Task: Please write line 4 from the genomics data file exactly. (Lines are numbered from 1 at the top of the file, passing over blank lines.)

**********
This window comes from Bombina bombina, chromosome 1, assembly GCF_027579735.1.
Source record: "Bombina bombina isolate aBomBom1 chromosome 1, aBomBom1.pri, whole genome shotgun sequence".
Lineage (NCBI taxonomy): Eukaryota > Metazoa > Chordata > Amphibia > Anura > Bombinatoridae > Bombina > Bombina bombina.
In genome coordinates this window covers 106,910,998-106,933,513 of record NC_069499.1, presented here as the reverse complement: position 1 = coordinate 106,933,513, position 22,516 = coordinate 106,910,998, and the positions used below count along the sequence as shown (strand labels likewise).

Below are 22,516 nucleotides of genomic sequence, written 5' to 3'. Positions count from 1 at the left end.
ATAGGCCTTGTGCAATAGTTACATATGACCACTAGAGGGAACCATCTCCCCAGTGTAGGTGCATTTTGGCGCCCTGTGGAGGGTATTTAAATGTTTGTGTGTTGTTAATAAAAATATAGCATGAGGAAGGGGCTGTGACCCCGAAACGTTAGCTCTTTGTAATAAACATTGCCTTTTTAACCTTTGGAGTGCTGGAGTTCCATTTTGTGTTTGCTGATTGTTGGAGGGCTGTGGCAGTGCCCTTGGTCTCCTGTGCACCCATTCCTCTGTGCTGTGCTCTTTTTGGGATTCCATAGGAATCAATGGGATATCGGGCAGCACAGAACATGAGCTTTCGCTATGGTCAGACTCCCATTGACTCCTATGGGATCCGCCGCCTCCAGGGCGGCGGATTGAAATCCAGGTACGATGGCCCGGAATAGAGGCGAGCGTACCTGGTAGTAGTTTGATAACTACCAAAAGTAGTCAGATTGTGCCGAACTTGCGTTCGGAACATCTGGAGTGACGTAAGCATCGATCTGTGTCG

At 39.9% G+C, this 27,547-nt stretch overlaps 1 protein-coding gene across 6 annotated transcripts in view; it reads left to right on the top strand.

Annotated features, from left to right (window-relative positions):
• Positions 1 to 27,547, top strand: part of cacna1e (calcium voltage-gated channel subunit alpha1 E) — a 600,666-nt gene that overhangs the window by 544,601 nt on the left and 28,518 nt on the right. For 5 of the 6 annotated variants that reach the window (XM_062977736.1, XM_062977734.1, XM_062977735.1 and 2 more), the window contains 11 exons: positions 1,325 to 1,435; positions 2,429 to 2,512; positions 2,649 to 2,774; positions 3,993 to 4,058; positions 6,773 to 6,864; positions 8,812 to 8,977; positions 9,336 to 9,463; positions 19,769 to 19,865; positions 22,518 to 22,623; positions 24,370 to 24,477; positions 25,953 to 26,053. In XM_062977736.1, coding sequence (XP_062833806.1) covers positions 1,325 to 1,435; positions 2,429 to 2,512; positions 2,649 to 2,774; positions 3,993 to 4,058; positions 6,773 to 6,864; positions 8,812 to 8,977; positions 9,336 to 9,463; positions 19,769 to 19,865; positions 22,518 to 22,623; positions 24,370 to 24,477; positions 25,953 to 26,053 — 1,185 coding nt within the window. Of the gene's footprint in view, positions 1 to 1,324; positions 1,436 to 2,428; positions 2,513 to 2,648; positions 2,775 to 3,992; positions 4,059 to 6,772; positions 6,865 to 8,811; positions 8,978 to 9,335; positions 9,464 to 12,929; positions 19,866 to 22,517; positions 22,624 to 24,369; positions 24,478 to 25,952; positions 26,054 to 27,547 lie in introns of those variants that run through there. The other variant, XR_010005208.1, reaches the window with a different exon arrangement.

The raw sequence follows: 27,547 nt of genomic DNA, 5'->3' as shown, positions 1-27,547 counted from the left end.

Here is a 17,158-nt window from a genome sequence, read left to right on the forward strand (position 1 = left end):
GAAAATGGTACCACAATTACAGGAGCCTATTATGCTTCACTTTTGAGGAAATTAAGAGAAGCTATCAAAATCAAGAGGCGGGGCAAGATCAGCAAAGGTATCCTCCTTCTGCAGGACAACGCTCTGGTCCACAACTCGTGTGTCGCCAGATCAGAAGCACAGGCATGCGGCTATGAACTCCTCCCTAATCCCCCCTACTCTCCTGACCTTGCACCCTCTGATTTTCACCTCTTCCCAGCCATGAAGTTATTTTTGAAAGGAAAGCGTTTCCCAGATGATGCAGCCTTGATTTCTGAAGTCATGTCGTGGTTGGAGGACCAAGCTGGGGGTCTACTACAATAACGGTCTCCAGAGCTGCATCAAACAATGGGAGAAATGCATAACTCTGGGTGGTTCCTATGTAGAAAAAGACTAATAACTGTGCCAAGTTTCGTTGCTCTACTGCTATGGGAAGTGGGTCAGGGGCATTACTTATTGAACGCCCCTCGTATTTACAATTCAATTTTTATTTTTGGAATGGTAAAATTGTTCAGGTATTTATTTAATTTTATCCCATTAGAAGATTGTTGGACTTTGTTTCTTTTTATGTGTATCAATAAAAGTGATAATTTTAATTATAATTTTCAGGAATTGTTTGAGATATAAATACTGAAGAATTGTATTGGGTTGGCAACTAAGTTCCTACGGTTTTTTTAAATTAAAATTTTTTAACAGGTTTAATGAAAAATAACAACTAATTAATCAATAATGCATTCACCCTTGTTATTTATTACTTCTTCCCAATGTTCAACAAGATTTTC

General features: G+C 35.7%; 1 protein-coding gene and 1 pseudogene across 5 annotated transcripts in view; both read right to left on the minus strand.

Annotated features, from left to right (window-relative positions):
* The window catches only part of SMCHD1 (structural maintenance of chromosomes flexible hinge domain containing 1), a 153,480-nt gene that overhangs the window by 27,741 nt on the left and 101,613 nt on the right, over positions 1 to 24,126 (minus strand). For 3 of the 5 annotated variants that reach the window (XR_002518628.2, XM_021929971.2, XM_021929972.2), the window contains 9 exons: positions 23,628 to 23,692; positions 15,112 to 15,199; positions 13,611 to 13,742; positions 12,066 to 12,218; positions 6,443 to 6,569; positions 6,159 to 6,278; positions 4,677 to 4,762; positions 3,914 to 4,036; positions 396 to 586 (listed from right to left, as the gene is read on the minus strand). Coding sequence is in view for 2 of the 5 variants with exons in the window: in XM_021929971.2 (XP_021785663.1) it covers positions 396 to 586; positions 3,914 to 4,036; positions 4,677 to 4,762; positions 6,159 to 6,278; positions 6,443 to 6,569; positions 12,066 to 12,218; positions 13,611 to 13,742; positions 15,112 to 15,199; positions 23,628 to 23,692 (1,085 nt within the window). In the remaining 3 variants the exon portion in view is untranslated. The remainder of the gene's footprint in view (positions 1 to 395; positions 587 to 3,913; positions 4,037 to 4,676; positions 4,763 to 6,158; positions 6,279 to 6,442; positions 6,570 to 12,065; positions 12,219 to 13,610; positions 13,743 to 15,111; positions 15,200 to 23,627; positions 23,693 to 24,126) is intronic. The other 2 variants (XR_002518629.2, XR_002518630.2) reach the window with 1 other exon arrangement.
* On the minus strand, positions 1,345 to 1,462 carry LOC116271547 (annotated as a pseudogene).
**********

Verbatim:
In genome coordinates this window covers 106,910,998-106,933,513 of record NC_069499.1, presented here as the reverse complement: position 1 = coordinate 106,933,513, position 22,516 = coordinate 106,910,998, and the positions used below count along the sequence as shown (strand labels likewise).